In a market where houses are selling slowly, homeowners willing to finance the purchase for a buyer have an advantage.

Homeowners who have accumulated a huge amount of equity in their houses often can afford to hold a second mortgage - or perhaps the whole mortgage.Those with FHA- or VA-backed mortgages can allow buyers to assume the mortgage - with or without requiring the buyers to qualify with a lender.

Holding a mortgage on a house can be a good investment. You can charge an interest rate of at least 12 percent. Since the house is used as collateral, many investors consider second mortgages safe and lucrative.

But homeowners without experience in second mortgages would be wise to consult a lawyer before agreeing to hold financing for a buyer. In slow markets, when real estate agents aren't earning much income, some agents will go to dangerous lengths to get a commission.

One agent had a buyer with sufficient income to pay a mortgage but no money for a down payment. The agent found a seller with an assumable FHA-insured mortgage who also was willing to hold a second mortgage on the house. But the seller wanted the buyer to make a down payment large enough to pay the 6 percent real estate commission on the sale.

This agent had an idea. He suggested that the seller - besides holding a second mortgage on the house - take out a loan to get cash for the real estate commission. He promised that the buyer would make payments on the first mortgage, the second mortgage - and the loan the seller had taken out to pay the commission.

In other words, the buyer would be putting no cash into the deal, and the seller would simply have to trust him to make three payments each month - one on the first mortgage, one on the second and one to pay off the seller's loan! The seller would be taking all the risk. The agent would walk away with his commission. If the buyer couldn't handle the payments later, that wouldn't be the agent's concern. That was the most outrageous proposal the seller received. But several other agents suggested a third mortgage on the house. Under this scheme, the buyer would assume the first mortgage and the seller would hold a second and third mortgage. The third mortgage would be used to cover the real estate commission.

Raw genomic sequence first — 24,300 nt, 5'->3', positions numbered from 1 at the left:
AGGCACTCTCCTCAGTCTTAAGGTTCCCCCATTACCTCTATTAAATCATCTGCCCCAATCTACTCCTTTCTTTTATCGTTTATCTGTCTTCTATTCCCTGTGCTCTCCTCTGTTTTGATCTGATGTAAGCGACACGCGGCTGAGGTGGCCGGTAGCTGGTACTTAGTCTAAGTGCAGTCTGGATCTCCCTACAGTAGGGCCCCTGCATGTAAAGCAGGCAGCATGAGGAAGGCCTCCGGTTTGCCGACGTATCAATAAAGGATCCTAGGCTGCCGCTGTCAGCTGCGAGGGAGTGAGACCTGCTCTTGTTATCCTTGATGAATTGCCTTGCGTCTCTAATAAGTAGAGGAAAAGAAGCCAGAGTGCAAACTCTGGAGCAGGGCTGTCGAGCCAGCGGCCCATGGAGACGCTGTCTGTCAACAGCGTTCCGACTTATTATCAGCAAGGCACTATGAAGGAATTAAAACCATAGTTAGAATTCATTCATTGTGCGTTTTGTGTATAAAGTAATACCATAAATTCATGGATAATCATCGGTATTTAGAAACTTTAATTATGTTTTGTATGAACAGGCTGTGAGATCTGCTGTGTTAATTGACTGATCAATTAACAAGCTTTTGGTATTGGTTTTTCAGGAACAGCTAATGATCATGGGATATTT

Some sellers are willing to accept such risky arrangements to sell their house. They figure that if the buyer defaults on these multiple mortgage payments, they can go to court and get the house back.

But in most states, getting a homeowner out of a house is an expensive and time-consuming process. And even if the seller gets the house back, he would have all the expense of selling it again.

The risks of multiple mortgages are also severe for buyers. Most second and third mortgages are short term and require a balloon payment, sometimes as early as five years after the deal is struck.

When the money comes due, unless the homeowner has enough cash to pay off the mortgage, he will have to refinance or sell the house. Some homeowners in markets where housing prices are stagnant or falling are finding that they can do neither.

These homeowners put little or no money down on their homes in the first place and the houses have not risen in value. Consequently, they don't have enough equity in the house to qualify for a bank mortgage. And they can't sell the house for enough money to pay off all their mortgages.

Sellers and buyers can both profit through seller-financing. It is often a good vehicle for first-time homebuyers with little cash, and it can move a house in a slow market.

But both buyers and sellers should look at such deals carefully and consider what can happen down the line. Remember, the real estate agent won't be around after the commission is paid.